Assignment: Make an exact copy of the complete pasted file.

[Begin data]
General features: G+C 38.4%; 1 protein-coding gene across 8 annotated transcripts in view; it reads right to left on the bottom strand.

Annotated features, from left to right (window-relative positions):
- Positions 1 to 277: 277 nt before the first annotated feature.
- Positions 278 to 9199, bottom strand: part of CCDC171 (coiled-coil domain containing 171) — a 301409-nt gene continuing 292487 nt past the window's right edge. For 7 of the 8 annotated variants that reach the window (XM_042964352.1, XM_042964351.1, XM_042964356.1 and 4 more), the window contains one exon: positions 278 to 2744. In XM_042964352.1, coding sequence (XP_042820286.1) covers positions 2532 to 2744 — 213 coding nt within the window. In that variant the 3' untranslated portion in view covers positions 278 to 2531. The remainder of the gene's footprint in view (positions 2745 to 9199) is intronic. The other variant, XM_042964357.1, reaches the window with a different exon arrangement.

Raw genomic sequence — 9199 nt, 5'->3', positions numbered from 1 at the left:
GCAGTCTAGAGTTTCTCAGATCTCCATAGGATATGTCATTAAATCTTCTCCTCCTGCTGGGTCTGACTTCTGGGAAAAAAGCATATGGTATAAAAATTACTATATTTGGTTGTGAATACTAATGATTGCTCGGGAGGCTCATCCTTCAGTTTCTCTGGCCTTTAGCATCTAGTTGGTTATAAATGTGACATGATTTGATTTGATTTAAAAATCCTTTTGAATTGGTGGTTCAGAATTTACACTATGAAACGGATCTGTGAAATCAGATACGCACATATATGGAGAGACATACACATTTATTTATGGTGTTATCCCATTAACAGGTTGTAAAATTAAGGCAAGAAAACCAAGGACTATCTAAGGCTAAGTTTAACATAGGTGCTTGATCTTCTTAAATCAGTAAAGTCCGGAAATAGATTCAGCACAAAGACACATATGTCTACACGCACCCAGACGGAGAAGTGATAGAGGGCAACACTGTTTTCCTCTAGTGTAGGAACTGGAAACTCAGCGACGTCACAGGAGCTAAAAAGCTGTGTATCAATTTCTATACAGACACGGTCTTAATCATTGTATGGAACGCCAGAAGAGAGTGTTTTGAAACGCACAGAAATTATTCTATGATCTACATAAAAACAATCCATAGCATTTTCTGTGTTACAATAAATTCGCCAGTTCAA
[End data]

General features: G+C 38.4%; 1 protein-coding gene across 8 annotated transcripts in view; it reads right to left on the bottom strand.

Annotated features, from left to right (window-relative positions):
- Positions 1 to 277: 277 nt before the first annotated feature.
- Positions 278 to 9199, bottom strand: part of CCDC171 (coiled-coil domain containing 171) — a 301409-nt gene continuing 292487 nt past the window's right edge. For 7 of the 8 annotated variants that reach the window (XM_042964352.1, XM_042964351.1, XM_042964356.1 and 4 more), the window contains one exon: positions 278 to 2744. In XM_042964352.1, coding sequence (XP_042820286.1) covers positions 2532 to 2744 — 213 coding nt within the window. In that variant the 3' untranslated portion in view covers positions 278 to 2531. The remainder of the gene's footprint in view (positions 2745 to 9199) is intronic. The other variant, XM_042964357.1, reaches the window with a different exon arrangement.

Raw genomic sequence — 9199 nt, 5'->3', positions numbered from 1 at the left:
GCAGTCTAGAGTTTCTCAGATCTCCATAGGATATGTCATTAAATCTTCTCCTCCTGCTGGGTCTGACTTCTGGGAAAAAAGCATATGGTATAAAAATTACTATATTTGGTTGTGAATACTAATGATTGCTCGGGAGGCTCATCCTTCAGTTTCTCTGGCCTTTAGCATCTAGTTGGTTATAAATGTGACATGATTTGATTTGATTTAAAAATCCTTTTGAATTGGTGGTTCAGAATTTACACTATGAAACGGATCTGTGAAATCAGATACGCACATATATGGAGAGACATACACATTTATTTATGGTGTTATCCCATTAACAGGTTGTAAAATTAAGGCAAGAAAACCAAGGACTATCTAAGGCTAAGTTTAACATAGGTGCTTGATCTTCTTAAATCAGTAAAGTCCGGAAATAGATTCAGCACAAAGACACATATGTCTACACGCACCCAGACGGAGAAGTGATAGAGGGCAACACTGTTTTCCTCTAGTGTAGGAACTGGAAACTCAGCGACGTCACAGGAGCTAAAAAGCTGTGTATCAATTTCTATACAGACACGGTCTTAATCATTGTATGGAACGCCAGAAGAGAGTGTTTTGAAACGCACAGAAATTATTCTATGATCTACATAAAAACAATCCATAGCATTTTCTGTGTTACAATAAATTCGCCAGTTCAA